Maybe it should be the fourth century. Henerik Kocher, in his indispensable Dicionário de expressões e frases latinas cites St. Jerome, Letters 57.12, as the source of Errare humanum est (more precisely it's 57.12.3). But in Hilberg's edition of St. Jerome's letters I see
Errasse humanum est et confiteri errorem prudentis

To have erred is human and to admit one's error is the mark of a wise man
without any variants in the critical apparatus.

Maybe someone with access to a well-stocked library can track down the precise origin of Errare humanum est.

Friday, April 08, 2005


Semper Ubi Sub Ubi

You can buy underpants (men's and women's) with Latin proverbs printed on them. The Latin is correct, too, except for "Qui dormit non peccet," which should be "Qui dormit non peccat."

"Semper ubi sub ubi" is a joke Latin expression meaning "Always wear underwear," literally "always where under where".


Turba Lucifugarum, or The Tribe of Daylight-Shunners

In one of his Satires (1.3.17-18, tr. John Conington), Horace describes a certain Tigellius and gives this detail:
All night he would sit up, all day would snore.

noctes vigilabat ad ipsum / mane, diem totum stertebat.
Ancient history furnishes other examples of people who slept by day and caroused by night. The earliest is Smyndirides of Sybaris, of whom Chamaeleon (quoted by Athenaeus 6.105) says:
He claimed that for twenty years he never saw the sun either rising or setting.
Nero's arbiter elegantiae, Petronius, was another. Tacitus, Annals 16.18 (tr. Church and Brodribb), writes about Petronius:
His days he passed in sleep, his nights in the business and pleasures of life. Indolence had raised him to fame, as energy raises others, and he was reckoned not a debauchee and spendthrift, like most of those who squander their substance, but a man of refined luxury.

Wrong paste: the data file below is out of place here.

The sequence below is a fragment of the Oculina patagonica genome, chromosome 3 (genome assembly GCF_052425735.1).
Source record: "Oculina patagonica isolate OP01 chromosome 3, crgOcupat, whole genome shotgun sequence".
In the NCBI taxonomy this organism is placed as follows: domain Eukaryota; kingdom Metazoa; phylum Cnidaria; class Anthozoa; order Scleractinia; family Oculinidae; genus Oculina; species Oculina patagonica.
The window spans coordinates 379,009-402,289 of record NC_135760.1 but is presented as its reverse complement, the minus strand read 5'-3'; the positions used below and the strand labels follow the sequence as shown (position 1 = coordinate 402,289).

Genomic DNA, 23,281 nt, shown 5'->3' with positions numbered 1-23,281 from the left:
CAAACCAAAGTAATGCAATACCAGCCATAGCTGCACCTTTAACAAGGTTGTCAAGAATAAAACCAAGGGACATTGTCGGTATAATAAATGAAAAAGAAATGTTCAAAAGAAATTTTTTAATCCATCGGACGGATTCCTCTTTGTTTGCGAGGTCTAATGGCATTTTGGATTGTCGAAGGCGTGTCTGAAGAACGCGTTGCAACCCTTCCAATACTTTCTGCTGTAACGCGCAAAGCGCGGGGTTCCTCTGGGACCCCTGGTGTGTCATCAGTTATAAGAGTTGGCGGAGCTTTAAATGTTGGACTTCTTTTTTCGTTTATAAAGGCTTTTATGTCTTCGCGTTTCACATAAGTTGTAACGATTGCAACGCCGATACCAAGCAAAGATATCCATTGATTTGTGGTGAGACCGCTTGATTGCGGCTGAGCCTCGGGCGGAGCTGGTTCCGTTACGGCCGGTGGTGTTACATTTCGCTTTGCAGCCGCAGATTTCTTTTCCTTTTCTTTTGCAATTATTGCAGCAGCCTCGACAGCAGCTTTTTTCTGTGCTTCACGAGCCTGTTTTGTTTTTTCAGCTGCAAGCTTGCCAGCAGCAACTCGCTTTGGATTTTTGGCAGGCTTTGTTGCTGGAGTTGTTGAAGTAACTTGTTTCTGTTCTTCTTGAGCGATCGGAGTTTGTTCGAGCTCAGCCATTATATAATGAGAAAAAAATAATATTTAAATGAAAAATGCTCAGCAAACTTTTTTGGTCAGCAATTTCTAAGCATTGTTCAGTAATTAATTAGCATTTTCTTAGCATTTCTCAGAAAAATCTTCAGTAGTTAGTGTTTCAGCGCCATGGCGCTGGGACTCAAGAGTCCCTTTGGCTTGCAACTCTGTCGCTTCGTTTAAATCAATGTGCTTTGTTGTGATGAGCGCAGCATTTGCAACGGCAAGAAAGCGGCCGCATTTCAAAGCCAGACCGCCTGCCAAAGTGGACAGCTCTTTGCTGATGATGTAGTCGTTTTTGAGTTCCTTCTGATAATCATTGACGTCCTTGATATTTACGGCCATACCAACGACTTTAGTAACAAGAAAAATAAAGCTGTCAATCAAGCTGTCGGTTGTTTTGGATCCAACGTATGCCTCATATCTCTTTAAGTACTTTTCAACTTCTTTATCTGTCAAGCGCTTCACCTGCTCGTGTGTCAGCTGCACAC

nam illi dies per somnum, nox officiis et oblectamentis vitae transigebatur; utque alios industria, ita hunc ignavia ad famam protulerat, habebaturque non ganeo et profligator, ut plerique sua haurientium, sed erudito luxu.
Yet another night owl was the Roman emperor Heliogabalus. The Historia Augusta, Life of Heliogabalus 28.6 (tr. David Magie), says:
The occupations of the day he performed at night, and those of the night in the daytime, and he considered it a mark of luxury to wait until a late hour before rising from sleep and beginning to hold his levee, and also to remain awake until morning.

transegit et dierum actus noctibus et nocturnos diebus, aestimans hoc inter instrumenta luxuriae, ita ut sero de somno surgeret et salutari inciperet, mane autem dormire inceptaret.
Without naming any individual, Cicero (De Finibus 2.8.23, tr. H. Rackham) portrays the type:
I should be sorry to picture to myself, as you are so fond of doing, debauchees who are sick at table, have to be carried home from dinner-parties, and next day gorge themselves again before they have recovered from the effects of the night before; men who, as the saying goes, have never seen either sunset or sunrise; men who run through their inheritance and sink into penury.

nolim enim mihi fingere asotos, ut soletis, qui in mensam vomant, et qui de conviviis auferantur crudique postridie se rursus ingurgitent, qui solem, ut aiunt, nec occidentem umquam viderint nec orientem, qui consumptis patrimoniis egeant.
We find the same type in Seneca Rhetor, Controversiae 3.1:
So it happens, where men spend the greater part of their life in darkness, that they end up disliking the sun, as something superfluous.

sic fit, ubi homines maiorem vitae partem in tenebris agunt, ut novissime solem quasi supervacuum fastidiant.
In his letter to Lucilius (122) devoted entirely to this topic, Seneca names two more sluggards, Acilius Buta and Sextus Papinius. The following interesting expressions occur in this letter:Seneca's letter is so full of interest that I'll reproduce it all, in Richard M. Gummere's English translation.
[1] The day has already begun to lessen. It has shrunk considerably, but yet will still allow a goodly space of time if one rises, so to speak, with the day itself. We are more industrious, and we are better men if we anticipate the day and welcome the dawn; but we are base churls if we lie dozing when the sun is high in the heavens, or if we wake up only when noon arrives; and even then to many it seems not yet dawn.

[2] Some have reversed the functions of light and darkness; they open eyes sodden with yesterday's debauch only at the approach of night, It is just like the condition of those peoples whom, according to Vergil, Nature has hidden away and placed in an abode directly opposite to our own:

When in our face the Dawn with panting steeds
Breathes down, for them the ruddy evening kindles